I’ve always loved touring the mountains in the car – it’s the freedom, the convenience, and the fact that you can be scruffy with your packing and the old auto can be turned into a mobile wardrobe-cum-cupboard-cum-kitchen.
I always opt for the easy route to the Alps – leisurely boat crossing from Dover to Calais with DFDS as our outward journey, which gives time for a sit-down, full-house breakfast, then hit the French roads re-fuelled and running. My favourite little route is to come off the motorway just past St Quentin and head due south to Soissons, then Chateau Thierry, Montmirail, and Sezanne. Okay, these are D roads and you could get caught behind a tractor or a truck, but this route takes in some lovely countryside, cruising through rural France, and is surprisingly straight and fast.
If you want to make more speed come off beyond Troyes, take the N71 to Chatillon and either way, just before Dijon, there’s lots of old coaching inns, which is what France is all about – fantastic food, log fires and crisp comfort at a low price.
Next morning a leisurely drive gets you through Dijon. Then again I take the D roads directly south to Seurre, Louhans, and on to the beautiful medieval city of Bourg En Bresse. Now here’s a detour of major significance and the making of a mountain motoring holiday. We cut through town and picked up the N83 to Villars les Bombes a few miles north of Lyons, France’s gastronomic capital for a blow-out lunch. Then you can take the autoroute straight to any mountain resort, arriving at night.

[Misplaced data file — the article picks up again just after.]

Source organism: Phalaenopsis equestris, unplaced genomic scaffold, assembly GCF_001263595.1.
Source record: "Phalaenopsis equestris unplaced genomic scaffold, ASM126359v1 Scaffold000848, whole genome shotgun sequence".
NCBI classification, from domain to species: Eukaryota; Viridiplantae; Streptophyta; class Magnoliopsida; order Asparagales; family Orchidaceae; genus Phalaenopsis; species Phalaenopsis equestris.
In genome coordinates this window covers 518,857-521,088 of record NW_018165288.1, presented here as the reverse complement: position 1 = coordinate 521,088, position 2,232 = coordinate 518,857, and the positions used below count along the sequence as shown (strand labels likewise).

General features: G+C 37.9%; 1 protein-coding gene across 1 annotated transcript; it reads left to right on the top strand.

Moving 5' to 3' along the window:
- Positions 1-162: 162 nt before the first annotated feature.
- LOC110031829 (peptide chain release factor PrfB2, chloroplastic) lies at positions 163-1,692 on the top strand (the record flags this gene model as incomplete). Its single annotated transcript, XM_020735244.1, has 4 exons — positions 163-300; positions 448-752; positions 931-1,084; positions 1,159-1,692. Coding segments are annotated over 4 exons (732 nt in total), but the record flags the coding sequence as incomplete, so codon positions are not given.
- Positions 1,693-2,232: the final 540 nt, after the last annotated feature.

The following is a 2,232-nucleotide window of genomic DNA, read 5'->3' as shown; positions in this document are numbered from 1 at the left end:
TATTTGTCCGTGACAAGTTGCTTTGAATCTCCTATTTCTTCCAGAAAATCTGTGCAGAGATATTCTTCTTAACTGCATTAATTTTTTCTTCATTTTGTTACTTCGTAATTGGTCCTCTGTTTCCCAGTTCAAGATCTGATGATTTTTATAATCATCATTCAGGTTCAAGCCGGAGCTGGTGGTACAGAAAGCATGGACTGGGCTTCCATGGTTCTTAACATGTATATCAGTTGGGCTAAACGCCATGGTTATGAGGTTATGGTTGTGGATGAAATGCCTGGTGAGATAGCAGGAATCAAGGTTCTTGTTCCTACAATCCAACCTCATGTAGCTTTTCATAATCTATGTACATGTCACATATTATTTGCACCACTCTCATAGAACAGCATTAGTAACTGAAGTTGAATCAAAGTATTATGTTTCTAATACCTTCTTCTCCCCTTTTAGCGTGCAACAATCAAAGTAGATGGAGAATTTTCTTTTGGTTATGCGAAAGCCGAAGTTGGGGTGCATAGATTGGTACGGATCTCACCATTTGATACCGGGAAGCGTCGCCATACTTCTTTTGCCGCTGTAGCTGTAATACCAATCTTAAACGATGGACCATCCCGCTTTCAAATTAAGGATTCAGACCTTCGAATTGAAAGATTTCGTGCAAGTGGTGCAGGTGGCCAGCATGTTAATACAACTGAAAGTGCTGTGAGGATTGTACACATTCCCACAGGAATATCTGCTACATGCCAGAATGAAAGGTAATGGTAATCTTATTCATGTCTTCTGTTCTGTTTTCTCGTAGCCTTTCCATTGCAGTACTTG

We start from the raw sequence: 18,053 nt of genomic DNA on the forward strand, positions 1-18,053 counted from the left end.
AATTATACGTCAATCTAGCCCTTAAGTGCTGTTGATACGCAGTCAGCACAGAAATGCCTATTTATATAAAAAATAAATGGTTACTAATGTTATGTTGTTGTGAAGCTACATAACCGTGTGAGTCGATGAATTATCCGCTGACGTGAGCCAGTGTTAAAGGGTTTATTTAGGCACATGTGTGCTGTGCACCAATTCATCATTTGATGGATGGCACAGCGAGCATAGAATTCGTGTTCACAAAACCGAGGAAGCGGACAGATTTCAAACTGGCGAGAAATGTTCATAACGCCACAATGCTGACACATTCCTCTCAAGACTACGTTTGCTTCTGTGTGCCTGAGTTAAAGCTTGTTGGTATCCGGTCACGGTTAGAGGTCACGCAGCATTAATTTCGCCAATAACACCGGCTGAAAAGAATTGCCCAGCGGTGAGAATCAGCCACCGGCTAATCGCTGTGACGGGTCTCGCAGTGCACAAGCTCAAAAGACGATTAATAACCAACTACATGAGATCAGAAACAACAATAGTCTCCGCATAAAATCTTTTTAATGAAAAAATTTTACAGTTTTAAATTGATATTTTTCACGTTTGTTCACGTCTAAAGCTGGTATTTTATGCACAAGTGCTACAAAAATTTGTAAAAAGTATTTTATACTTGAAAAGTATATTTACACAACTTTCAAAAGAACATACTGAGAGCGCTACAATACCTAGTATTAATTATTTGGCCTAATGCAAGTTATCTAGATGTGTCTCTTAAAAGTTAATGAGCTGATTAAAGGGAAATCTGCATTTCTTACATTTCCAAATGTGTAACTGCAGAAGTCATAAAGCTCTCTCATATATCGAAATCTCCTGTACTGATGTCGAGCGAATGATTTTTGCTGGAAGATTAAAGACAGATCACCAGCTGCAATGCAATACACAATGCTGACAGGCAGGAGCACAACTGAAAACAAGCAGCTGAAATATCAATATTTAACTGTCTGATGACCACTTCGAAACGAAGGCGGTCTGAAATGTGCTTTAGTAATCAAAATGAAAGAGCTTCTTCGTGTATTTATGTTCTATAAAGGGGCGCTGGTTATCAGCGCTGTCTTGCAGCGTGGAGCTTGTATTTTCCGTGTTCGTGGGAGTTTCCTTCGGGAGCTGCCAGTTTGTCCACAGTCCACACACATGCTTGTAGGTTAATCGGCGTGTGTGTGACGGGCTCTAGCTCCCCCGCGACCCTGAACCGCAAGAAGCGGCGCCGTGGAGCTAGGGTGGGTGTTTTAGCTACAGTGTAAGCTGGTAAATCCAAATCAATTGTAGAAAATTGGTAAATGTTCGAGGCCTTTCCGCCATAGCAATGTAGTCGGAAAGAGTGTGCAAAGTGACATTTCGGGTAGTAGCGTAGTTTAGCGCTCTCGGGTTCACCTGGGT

Me, I always take my time and overnight in Lyons. Next day, I cut across country again on the D904 through Chalamont picking up the N504 to wind through the gorgeous woodlands and mini-mountains around Belley to the spectacular views of Lac du Bourget.
Then I opted for the southern Alps via Grenoble and over the fabulous Col de Lauteret and down through the Guisane valley, where 13 Romanesque mountain villages make up one of the most versatile holiday areas of la belle France – Serre Chevalier.
And the valley exits my favourite medieval Briancon. This Napoleanic fortress (highest town in Europe) is enclosed with mighty walls and has a fascinating historic heart, but it also has a modern buzz of bars, shops and restaurants. And this is a great centre to stay to tour the mountains, or if I feel like some seaside it’s only a morning’s drive down to the Riviera.
FULL DRIVE TO SNOW REPORTS ALL SEASON